Photo: Liam Maloney
Mile High Makeout: The Power of Focus

Mile High Makeout: The Power of Focus

On more than one occasion in this column, I’ve sung the praises of shows that include two, four, six different bands. I just love the orgiastic excess of catching a litter of great acts all in one night and in one venue. It’s like going to a carnival and riding all the rides, or petting all the animals in the petting zoo, or grabbing a free tasting spoon of every gelato. When the options are all there, why wouldn’t you?

But there’s also something to be said for a little focus from time to time. I wouldn’t want to do it every night, but this week, I actually went to a show and basically watched only one band. That band was the Dears – not a Denver group, but one of my personal favorites, and an outfit I’ve been wanting to catch live for years. I won’t go into a lot of specifics about the band (you can get those in the feature article I wrote), but let me tell you something about the act’s live show.

First of all, and most obviously, there’s Murray Lightburn, the ensemble’s auteur and frontman. Possessed of all the passion, melodrama and charisma you’d ever want in a bandleader, the man who has been called “Morrissey noir” commanded attention without ever having to demand it. His flawlessly emotive voice soared above the dense, symphonic arrangements with a clarity and power that cut through even the meanest of mixes.

Then there was the chemistry between Lightburn and his paramour and only consistent collaborator, Natalia Yanchak. They’re an unlikely couple, but when they occasionally locked eyes and voices on stage, their bond was undeniable and the effect was captivating. And that’s to say nothing of the other members of the band. While the members of this particular lineup of the Dears are still getting to know each other, you wouldn’t have guessed from the tight arrangements and heartfelt performances. When the short set found its end, I couldn’t help whooping and hollering helplessly for more.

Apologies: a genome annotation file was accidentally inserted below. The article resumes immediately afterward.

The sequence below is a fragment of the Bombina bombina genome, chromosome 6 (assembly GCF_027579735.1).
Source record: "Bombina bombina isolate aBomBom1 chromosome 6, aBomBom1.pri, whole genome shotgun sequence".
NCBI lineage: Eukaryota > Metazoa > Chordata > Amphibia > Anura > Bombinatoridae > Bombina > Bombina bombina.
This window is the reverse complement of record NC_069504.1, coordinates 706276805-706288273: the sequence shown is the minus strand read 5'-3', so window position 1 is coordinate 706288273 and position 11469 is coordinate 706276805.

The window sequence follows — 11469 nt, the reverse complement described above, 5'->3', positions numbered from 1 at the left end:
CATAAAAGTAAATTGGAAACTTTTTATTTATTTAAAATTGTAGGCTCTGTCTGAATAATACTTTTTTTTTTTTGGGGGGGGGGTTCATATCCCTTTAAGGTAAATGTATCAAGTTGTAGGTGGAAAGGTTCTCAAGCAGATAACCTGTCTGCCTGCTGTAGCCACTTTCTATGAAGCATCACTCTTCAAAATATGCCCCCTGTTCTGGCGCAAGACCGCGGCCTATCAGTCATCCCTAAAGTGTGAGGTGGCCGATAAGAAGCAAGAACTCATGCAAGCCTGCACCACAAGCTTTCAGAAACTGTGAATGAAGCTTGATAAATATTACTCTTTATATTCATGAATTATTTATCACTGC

But the Dears weren’t the headliner, and so the unwieldy gang of lovers quickly cleared the stage to make way for the Secret Machines. A friend of mine, who’d come along at my insistence, took the opportunity to excuse himself and get home to his wife and a good night’s sleep. I applauded his decision, but felt compelled to stick around for the ostensible main attraction.

By the second song of the Secret Machines’ set, I regretted my decision. Not that there was anything wrong with the band’s somewhat derivative take on psychedelic pop, but my eyes, ears, brain and heart still wanted to digest and devour the Dears’ magnificent performance. With any other lineup, I might have gladly sunk my teeth into the Secret Machines, but, as Martin Gore once said, not tonight. After about four songs, I headed home.

The next morning, I ran into my friend, the one who left immediately after the Dears. He thanked me for introducing him to the group and then told me how happy he was to have gone to a show, seen one really great band and gotten home in time for a good night’s sleep. Like George Costanza, he really felt he went out on a high note.

As I thought about it throughout the day, I realized how much I agreed with him. An experience like the Dears’ live show deserves to be isolated and savored with one’s full attention. In our multitasking, omnivorous and polyamorous lives, we sometimes forget how much power there is in focusing on just one experience at a time, and wringing out of it all the meaning, sensuality and complexity it can yield. – Eryc Eyl

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